10 May 2016

There's no longer a need to gamble on retirement

Martin Hawes: Why I invested in Lifetime Income

Last week, I wrote a cheque for $100,000. It was a strange experience. Partly because it has been a long while since I wrote a cheque (such a clunky form of money exchange) but also because I was, in a fashion, writing the cheque to myself, as I am a Director and minor shareholder of the recipient company.

You may have guessed that the $100,000 was for an investment. The cheque went to Lifetime Income, a company that has just started to offer a new, for New Zealand, investment product called a variable annuity.

This is a new, much-improved style of annuity – an investment product that gives income to retired people. These are very popular internationally (e.g. US, UK, Australia and Japan) and now they are offered in New Zealand.

To explain a variable annuity, we have to start with the old annuities. Annuities have been around for centuries although they were never popular in New Zealand. Essentially an annuity means the investor gives the annuity provider a lump sum (say, $100,000 although it could be more) and the provider then gives the investor a guaranteed income for life.

That was not a bad deal for someone who needed a certain amount of income. They were especially useful for retired people who had cashed up their super policies or sold a business to retire and need to convert the lump sum into a regular income for life.

However, these old style annuities were something of a gamble between the investor and the company providing the annuity. If you lived longer than normal life expectancy, you would win on the deal because you keep getting income payments; if you lived less than most the provider stopped paying and kept the lump sum.



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Once the investor had handed over the money, the annuity could not be varied. Investors got the income for life regardless of that being short or long. On death (whether that came sooner or later) the annuity provider kept all the money that had been paid up front.

Of course, on average, the annuity provider had the numbers worked out: actuaries knew life expectancy figures and paid an income based on those figures. Some people would live long and others only a short time.

There was the famous case of a French woman with an annuity who lived to 122 years. She won on the deal but for every one like her, there has to be someone who died shortly after their money was handed over.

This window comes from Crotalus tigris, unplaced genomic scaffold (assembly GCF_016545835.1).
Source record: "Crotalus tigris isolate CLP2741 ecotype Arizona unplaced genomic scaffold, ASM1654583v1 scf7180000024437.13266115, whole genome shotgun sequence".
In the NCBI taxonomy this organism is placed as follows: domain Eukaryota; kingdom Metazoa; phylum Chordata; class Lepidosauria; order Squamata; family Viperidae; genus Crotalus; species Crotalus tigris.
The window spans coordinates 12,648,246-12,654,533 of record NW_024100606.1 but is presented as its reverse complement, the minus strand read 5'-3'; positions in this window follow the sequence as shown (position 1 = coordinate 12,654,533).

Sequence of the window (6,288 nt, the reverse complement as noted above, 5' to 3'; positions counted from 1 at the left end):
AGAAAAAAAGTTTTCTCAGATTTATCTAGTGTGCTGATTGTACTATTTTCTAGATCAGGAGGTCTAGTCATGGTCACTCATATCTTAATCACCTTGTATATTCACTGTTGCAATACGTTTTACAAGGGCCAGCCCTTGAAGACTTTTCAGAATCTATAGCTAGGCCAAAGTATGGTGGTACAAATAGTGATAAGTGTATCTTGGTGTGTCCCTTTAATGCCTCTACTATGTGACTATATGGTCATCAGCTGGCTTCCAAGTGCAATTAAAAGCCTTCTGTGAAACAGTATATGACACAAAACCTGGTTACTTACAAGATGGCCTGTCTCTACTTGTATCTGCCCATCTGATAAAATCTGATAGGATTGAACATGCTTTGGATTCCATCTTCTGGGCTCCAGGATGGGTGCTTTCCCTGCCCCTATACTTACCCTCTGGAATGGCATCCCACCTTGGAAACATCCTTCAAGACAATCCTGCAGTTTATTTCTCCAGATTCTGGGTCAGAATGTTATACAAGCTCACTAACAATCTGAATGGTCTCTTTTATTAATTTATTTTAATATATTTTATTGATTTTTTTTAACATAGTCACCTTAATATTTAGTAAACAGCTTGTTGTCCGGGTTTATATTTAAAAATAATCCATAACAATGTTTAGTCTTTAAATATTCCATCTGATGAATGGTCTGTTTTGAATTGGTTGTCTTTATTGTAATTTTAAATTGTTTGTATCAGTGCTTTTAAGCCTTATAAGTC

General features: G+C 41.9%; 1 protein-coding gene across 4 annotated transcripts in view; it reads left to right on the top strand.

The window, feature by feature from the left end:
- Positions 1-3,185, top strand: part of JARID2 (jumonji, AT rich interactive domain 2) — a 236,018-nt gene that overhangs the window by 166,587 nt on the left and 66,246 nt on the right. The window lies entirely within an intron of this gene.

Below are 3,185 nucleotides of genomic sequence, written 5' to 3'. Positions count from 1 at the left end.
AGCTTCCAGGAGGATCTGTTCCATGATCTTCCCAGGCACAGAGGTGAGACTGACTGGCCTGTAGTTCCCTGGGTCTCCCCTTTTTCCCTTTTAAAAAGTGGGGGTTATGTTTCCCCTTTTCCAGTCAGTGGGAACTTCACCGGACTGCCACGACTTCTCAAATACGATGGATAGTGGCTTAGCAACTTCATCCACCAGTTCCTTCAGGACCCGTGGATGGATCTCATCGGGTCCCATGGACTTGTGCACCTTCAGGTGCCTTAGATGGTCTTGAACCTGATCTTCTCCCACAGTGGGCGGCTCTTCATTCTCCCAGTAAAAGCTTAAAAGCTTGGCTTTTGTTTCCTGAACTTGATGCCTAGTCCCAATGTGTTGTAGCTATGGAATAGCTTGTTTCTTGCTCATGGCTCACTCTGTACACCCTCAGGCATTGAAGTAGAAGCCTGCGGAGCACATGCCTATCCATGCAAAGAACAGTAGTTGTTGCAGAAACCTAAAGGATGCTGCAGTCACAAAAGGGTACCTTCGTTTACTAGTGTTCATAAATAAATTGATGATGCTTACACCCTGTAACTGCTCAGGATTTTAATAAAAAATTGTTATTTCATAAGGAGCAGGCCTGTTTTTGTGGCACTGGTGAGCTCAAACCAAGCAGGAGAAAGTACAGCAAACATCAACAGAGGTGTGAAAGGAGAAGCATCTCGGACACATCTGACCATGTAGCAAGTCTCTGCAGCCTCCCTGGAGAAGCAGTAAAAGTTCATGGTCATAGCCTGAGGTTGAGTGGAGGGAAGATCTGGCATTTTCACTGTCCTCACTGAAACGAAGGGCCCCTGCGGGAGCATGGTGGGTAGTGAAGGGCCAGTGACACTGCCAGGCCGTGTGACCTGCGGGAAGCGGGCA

Martin Hawes says annuities are changing to allow more flexibility in retirement planning

Martin Hawes says annuities are changing to allow more flexibility in retirement planning

Those who lived only a short time were ripped off because they died and did not get the years of income they expected.

The new variable annuities are more flexible. They can be varied at any time, you can draw a lump sum from them and, if you do die early, the estate is paid the capital that is left. I am still a long way from retirement but when I do retire, I will have a guaranteed income for the rest of my life of at least $5,000 per annum from my $100,000 (i.e. 5 per cent). It could be more than 5 per cent depending on when I choose to start the income. The 5 per cent (or more) that is paid includes a part of the capital so that the capital does gradually reduce over time.

The account will probably be down to zero when I am 80-85 years but, because there is life insurance with the annuity, the income continues for as long as I live.

Before the account gets to zero, if I need to draw some capital from the annuity, I can do that. Unlike the old annuities, these are not a gamble between myself and the provider, with one of us a winner and one a loser depending on how long I survive. Instead, retired people can make an investment that gives them steady, reliable income and, in the early days at least, be able to draw on the capital if they need it.

Martin Hawes is a director and shareholder of Lifetime Income. Martin Hawes is an Authorised Financial Adviser and his disclosure statement is available free of charge at This article is of a general nature and no substitute for personalised financial advice.

This article was published in the Sunday Star Times on Sunday 29 May 2016.

The original article can be read here.